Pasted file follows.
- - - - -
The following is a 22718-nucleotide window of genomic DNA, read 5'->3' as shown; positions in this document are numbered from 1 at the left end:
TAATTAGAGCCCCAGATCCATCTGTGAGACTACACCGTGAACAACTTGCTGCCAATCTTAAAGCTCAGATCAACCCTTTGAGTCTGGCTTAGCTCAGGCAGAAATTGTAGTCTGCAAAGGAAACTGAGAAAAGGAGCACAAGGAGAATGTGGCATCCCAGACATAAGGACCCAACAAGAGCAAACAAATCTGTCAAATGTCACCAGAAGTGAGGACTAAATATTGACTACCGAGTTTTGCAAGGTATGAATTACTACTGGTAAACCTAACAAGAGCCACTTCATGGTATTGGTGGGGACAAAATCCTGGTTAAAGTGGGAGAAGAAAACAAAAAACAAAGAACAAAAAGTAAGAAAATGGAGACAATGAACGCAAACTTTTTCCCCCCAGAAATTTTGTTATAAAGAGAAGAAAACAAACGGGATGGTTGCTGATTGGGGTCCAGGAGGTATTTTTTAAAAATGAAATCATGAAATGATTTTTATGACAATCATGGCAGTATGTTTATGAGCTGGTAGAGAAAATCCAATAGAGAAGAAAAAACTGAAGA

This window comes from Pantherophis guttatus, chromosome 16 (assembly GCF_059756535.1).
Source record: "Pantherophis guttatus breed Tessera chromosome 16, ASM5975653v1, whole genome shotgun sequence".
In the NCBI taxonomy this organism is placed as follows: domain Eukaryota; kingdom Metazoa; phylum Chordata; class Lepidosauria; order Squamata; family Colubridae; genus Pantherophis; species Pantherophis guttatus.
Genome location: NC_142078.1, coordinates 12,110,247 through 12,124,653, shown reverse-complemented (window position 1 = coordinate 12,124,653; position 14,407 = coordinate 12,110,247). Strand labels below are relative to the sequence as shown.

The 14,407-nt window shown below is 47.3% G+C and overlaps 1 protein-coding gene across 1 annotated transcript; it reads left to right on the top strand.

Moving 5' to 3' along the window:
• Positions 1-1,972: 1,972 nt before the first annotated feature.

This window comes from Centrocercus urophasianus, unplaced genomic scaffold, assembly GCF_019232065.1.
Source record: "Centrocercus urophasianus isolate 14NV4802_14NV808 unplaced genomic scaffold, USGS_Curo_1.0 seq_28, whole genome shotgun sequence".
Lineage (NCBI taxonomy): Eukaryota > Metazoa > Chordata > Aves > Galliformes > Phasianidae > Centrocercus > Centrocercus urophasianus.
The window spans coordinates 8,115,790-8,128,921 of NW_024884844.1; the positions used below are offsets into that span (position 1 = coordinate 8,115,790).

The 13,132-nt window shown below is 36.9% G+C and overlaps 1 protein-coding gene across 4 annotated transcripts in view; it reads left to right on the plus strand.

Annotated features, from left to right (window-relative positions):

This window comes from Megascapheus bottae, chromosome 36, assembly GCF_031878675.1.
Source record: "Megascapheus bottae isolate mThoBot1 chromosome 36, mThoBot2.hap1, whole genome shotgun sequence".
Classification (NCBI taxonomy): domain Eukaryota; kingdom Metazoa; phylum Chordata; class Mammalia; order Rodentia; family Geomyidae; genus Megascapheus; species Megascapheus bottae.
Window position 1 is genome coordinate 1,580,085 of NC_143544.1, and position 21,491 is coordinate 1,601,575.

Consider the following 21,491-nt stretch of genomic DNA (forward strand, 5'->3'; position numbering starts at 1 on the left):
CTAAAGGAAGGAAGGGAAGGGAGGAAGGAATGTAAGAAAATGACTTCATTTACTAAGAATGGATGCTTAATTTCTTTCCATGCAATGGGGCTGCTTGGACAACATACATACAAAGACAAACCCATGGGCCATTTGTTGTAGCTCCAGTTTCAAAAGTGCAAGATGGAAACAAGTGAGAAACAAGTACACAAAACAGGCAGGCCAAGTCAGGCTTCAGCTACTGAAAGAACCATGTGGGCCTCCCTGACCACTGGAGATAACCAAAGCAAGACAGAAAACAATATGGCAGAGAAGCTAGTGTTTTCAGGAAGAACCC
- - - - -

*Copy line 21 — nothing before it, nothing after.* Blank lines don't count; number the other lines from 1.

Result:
CTAAAGGAAGGAAGGGAAGGGAGGAAGGAATGTAAGAAAATGACTTCATTTACTAAGAATGGATGCTTAATTTCTTTCCATGCAATGGGGCTGCTTGGACAACATACATACAAAGACAAACCCATGGGCCATTTGTTGTAGCTCCAGTTTCAAAAGTGCAAGATGGAAACAAGTGAGAAACAAGTACACAAAACAGGCAGGCCAAGTCAGGCTTCAGCTACTGAAAGAACCATGTGGGCCTCCCTGACCACTGGAGATAACCAAAGCAAGACAGAAAACAATATGGCAGAGAAGCTAGTGTTTTCAGGAAGAACCC